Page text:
Black Panther: The Struggle of Faith When God Is Silent

Modern comics tend to focus on shorter, four-to-six issue story arcs.  The ever-present wariness about the mercurial taste of readers, accessibility to potential newbies, as well as the fact each title will be collected and sold as trades two or three times a year shapes how stories are told.  Yet Ta-Nehisi Coates has embraced a longer form of storytelling, with great success, since taking over Black Panther.  His first “season” (as he describes it) was “A Nation Under Our Feet,” a yearlong story exploring the nature of people and politics, what it means to rule and who has the right to do so.  His second season, “Avengers Of The New World,” is another thoughtful, multifaceted yearlong story.  In it Coates eloquently and gracefully depicts the struggle of faith when God is silent. Continue reading

Before They Were Movie Stars: Abnett and Lanning’s Guardians Of The Galaxy

It’s no secret, like a large portion of the world, I immediately fell in love with the Guardians of the Galaxy when I met them in James Gunn’s masterpiece.  I’d never seen Peter Quill, Rocket Raccoon, or Groot before and only knew Gamora, Drax, and Nebula from their Infinity-related exploits of the 1990’s.  This team was like nothing I’d ever seen and everything I always wanted!  It’s also not a secret, loving the films as I do, I’ve sought comics with the same feeling.  But no matter what I read it wasn’t enough like Gunn’s vision.  This is a major (first world) problem because I want more Guardians in my life!  Well, for my birthday this summer Mom and Dad got me the collections of Dan Abnett and Andy Lanning’s 2008-2010 run with Guardians Of The Galaxy, the comics that inspired Gunn’s film!  And I finally met the Guardians before they were movie stars… Continue reading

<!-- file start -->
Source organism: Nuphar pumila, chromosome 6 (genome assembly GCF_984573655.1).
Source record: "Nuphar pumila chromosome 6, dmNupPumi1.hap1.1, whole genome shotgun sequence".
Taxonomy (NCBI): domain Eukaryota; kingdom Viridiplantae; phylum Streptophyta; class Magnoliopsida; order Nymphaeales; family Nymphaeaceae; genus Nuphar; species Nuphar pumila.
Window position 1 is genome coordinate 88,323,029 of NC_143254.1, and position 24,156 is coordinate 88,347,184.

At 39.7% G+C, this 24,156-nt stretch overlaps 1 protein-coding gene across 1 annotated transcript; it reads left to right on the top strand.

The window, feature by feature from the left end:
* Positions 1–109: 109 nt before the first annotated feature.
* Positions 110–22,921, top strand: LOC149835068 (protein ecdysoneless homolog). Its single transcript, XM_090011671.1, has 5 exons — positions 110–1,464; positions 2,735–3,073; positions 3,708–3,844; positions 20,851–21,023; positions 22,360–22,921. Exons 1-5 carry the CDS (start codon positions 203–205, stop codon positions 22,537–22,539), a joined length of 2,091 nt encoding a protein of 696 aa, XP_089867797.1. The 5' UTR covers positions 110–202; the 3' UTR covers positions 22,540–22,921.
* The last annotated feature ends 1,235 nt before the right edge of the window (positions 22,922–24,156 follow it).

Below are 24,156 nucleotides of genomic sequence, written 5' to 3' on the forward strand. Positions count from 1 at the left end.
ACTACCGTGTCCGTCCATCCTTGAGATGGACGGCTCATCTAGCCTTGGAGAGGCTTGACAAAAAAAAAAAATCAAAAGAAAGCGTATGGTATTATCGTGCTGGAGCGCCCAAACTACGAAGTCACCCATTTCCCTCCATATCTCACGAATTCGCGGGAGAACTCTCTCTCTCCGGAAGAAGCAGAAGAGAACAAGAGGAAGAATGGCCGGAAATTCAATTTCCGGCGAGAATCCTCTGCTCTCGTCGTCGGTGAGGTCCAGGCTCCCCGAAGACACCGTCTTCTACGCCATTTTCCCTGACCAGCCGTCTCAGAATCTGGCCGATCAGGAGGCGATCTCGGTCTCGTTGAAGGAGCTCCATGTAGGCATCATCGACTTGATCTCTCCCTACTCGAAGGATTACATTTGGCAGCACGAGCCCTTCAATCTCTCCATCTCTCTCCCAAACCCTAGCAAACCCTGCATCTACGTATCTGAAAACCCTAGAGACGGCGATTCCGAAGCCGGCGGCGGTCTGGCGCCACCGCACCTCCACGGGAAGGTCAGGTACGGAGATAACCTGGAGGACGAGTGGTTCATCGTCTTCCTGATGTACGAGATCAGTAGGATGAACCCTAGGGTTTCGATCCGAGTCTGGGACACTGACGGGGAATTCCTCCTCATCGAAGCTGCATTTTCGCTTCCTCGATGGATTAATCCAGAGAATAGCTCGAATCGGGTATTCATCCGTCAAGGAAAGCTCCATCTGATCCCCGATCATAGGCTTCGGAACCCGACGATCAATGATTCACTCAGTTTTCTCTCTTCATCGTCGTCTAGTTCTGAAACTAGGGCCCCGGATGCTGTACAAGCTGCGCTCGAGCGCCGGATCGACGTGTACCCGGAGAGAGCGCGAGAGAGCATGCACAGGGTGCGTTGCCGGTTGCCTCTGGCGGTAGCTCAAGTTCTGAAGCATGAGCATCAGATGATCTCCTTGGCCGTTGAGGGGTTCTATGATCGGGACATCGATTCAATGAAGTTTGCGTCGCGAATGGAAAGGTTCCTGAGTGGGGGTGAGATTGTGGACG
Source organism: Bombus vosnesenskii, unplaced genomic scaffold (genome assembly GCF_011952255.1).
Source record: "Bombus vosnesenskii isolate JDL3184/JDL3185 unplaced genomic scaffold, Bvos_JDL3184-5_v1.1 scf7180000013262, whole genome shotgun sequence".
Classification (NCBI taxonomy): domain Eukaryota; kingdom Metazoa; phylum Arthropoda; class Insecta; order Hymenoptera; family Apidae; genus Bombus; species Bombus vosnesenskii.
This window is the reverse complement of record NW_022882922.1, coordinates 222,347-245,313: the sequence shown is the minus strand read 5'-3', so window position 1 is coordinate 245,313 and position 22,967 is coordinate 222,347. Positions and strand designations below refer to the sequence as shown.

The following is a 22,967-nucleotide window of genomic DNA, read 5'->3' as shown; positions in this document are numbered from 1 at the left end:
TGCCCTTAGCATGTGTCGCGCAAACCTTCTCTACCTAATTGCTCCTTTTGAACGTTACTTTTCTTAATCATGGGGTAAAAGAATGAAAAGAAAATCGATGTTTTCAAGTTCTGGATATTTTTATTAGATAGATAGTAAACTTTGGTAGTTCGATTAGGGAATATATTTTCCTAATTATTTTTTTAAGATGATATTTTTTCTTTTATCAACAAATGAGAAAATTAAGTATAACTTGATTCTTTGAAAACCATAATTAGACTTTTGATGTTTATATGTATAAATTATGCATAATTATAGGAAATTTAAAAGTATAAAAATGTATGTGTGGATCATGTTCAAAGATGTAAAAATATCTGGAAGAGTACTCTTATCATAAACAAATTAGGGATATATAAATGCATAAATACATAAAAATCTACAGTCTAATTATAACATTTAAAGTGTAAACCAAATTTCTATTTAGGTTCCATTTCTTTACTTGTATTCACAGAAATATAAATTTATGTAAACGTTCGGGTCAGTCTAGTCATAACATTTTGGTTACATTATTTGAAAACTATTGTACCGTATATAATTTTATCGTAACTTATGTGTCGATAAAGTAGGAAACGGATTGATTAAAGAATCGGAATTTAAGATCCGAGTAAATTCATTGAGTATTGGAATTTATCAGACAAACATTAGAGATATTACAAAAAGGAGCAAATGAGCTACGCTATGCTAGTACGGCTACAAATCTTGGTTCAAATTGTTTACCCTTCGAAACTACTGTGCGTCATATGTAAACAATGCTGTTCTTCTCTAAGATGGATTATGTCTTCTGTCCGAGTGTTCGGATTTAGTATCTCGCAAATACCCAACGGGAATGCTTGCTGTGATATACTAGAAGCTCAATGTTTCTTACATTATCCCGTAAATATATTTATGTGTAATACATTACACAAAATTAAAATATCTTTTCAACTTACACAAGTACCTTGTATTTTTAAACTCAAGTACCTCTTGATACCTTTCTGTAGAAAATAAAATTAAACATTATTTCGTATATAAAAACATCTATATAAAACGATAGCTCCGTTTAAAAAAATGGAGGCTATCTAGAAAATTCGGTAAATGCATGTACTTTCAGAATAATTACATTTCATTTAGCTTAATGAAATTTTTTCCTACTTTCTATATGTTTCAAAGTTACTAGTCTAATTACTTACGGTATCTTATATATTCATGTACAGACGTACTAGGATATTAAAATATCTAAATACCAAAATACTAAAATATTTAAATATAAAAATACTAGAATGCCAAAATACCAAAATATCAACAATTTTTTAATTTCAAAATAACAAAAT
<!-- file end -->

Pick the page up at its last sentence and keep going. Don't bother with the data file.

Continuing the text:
First Impressions: The Fantastic Four

This is a post I’ve been thinking about writing for ages.  I originally envisioned it shortly following the “First Impressions: The X-Men” post I wrote last year.  But, for one reason or another, I always stopped short of finishing it.  Now, on the eve of the Fantastic Four’s return, shepherded by Dan Slott and Sara Pichelli, the time is right.  So let’s take another trip down memory lane and revisit the very first Fantastic Four comic I ever read!  It was 1993 and the cover leapt out at me from the spinning rack in a local grocery store (the now long-gone Loblaws on W 12th St, if I remember correctly).  It was Fantastic Four #374 and, while I didn’t know it at the time, I was about to meet the characters who’d become my all-time favorite comic book team.  To this day, they still hold this place in my heart! Continue reading